Where storms and stars come from

This poem has been sitting among my drafts for ages; I've been waiting for a reason to post it. I don't really have one now, except that it's a fine poem and deserves an airing, with or without a pretext.

Carl Sandburg, I've learned, grew up poor, the American child of Swedish immigrants. He left school at thirteen and became a drifter, then a soldier. He eventually made his way to college, where an encouraging teacher drew out his poetic gift. He went on to publish six books and eleven poetry collections, and to win three Pulitzers. He wrote books about Abraham Lincoln, and about the photographer Edward Steichen, who was his brother-in-law. He also played the banjo.

This poem, “The Young Sea,” is 99 years old. Here the sea, earth's most ancient thing, is recast as young and restless - stormy as youth, and yet the progenitor of stars.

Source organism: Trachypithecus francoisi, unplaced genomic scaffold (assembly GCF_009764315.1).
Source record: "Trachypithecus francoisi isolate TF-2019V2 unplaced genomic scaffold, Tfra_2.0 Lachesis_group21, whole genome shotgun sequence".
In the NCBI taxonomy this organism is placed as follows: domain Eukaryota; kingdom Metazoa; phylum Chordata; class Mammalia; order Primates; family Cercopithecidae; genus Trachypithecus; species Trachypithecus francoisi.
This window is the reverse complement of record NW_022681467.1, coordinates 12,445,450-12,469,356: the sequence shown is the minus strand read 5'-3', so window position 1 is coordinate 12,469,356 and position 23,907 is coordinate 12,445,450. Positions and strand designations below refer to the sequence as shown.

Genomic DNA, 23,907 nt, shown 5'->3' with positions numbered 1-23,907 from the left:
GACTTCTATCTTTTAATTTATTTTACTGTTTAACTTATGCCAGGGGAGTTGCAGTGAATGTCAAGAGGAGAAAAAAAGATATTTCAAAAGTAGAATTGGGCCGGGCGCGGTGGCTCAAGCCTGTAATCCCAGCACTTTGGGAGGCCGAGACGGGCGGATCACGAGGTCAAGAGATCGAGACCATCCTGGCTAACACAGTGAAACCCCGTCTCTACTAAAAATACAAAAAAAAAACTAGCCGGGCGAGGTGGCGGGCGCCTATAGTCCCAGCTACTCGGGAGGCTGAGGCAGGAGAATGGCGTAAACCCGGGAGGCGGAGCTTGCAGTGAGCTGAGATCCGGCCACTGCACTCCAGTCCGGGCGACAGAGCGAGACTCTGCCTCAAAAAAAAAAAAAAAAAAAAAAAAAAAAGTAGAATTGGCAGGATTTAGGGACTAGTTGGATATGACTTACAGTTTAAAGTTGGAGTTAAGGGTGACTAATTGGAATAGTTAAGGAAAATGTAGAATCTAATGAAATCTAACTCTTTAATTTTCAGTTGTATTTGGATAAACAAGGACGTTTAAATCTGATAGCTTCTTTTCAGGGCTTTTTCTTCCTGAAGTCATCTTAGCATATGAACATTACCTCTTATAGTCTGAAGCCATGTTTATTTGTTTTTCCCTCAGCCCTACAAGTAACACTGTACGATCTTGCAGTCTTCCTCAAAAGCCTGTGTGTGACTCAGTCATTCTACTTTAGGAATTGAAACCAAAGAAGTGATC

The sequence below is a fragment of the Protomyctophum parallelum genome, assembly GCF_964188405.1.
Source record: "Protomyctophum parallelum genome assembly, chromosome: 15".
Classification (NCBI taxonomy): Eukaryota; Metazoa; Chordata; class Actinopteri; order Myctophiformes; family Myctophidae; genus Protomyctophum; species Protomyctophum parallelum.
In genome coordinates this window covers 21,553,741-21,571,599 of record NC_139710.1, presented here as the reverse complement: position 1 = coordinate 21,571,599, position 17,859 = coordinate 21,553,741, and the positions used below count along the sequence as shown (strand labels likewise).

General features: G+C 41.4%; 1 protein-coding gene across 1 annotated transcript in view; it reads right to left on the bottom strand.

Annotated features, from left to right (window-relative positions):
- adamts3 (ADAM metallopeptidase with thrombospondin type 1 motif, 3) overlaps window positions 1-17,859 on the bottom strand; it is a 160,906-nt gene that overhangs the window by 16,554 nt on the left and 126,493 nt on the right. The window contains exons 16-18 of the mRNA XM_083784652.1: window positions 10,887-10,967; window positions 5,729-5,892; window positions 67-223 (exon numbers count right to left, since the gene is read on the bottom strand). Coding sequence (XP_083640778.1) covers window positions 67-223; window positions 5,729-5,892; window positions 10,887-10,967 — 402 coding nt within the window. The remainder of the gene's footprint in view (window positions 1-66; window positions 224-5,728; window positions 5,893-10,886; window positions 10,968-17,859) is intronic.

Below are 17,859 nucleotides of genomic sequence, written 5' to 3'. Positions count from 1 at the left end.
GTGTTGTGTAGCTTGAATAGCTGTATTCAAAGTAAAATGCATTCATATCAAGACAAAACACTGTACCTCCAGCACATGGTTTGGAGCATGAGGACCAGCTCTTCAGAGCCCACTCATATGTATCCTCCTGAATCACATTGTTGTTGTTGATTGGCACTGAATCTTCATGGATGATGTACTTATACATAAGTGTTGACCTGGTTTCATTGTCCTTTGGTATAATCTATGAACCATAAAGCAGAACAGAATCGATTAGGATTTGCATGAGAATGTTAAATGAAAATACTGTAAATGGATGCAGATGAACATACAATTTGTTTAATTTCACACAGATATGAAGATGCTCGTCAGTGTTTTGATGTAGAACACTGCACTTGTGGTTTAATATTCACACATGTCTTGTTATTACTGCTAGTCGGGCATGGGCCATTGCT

The sea is never still.
It pounds on the shore
Restless as a young heart,

The sea speaks
And only the stormy hearts
Know what it says:
It is the face
        of a rough mother speaking.

The sea is young.
One storm cleans all the hoar
And loosens the age of it.
I hear it laughing, reckless.

They love the sea,
Men who ride on it
And know they will die
Under the salt of it

Let only the young come,
       Says the sea.
Let them kiss my face
   And hear me.
I am the last word
   And I tell
Where storms and stars come from.